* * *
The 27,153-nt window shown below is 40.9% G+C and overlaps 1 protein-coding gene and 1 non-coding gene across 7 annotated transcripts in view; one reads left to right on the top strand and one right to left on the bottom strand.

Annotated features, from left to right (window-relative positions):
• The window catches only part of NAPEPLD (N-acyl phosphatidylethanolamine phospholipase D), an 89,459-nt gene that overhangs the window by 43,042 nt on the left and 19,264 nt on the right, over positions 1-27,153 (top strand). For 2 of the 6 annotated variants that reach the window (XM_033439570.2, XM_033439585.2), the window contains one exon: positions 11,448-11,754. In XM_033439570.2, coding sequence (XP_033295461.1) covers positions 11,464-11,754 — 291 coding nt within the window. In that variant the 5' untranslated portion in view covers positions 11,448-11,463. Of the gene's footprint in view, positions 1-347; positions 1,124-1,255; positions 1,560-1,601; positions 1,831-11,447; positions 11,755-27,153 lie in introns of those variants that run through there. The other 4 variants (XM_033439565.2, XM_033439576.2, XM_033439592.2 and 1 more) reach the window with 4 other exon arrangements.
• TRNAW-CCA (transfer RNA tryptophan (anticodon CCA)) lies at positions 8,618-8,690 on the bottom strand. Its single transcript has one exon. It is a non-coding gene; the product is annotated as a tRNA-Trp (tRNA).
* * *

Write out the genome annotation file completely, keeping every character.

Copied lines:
The 27,153-nt window shown below is 40.9% G+C and overlaps 1 protein-coding gene and 1 non-coding gene across 7 annotated transcripts in view; one reads left to right on the top strand and one right to left on the bottom strand.

Annotated features, from left to right (window-relative positions):
• The window catches only part of NAPEPLD (N-acyl phosphatidylethanolamine phospholipase D), an 89,459-nt gene that overhangs the window by 43,042 nt on the left and 19,264 nt on the right, over positions 1-27,153 (top strand). For 2 of the 6 annotated variants that reach the window (XM_033439570.2, XM_033439585.2), the window contains one exon: positions 11,448-11,754. In XM_033439570.2, coding sequence (XP_033295461.1) covers positions 11,464-11,754 — 291 coding nt within the window. In that variant the 5' untranslated portion in view covers positions 11,448-11,463. Of the gene's footprint in view, positions 1-347; positions 1,124-1,255; positions 1,560-1,601; positions 1,831-11,447; positions 11,755-27,153 lie in introns of those variants that run through there. The other 4 variants (XM_033439565.2, XM_033439576.2, XM_033439592.2 and 1 more) reach the window with 4 other exon arrangements.
• TRNAW-CCA (transfer RNA tryptophan (anticodon CCA)) lies at positions 8,618-8,690 on the bottom strand. Its single transcript has one exon. It is a non-coding gene; the product is annotated as a tRNA-Trp (tRNA).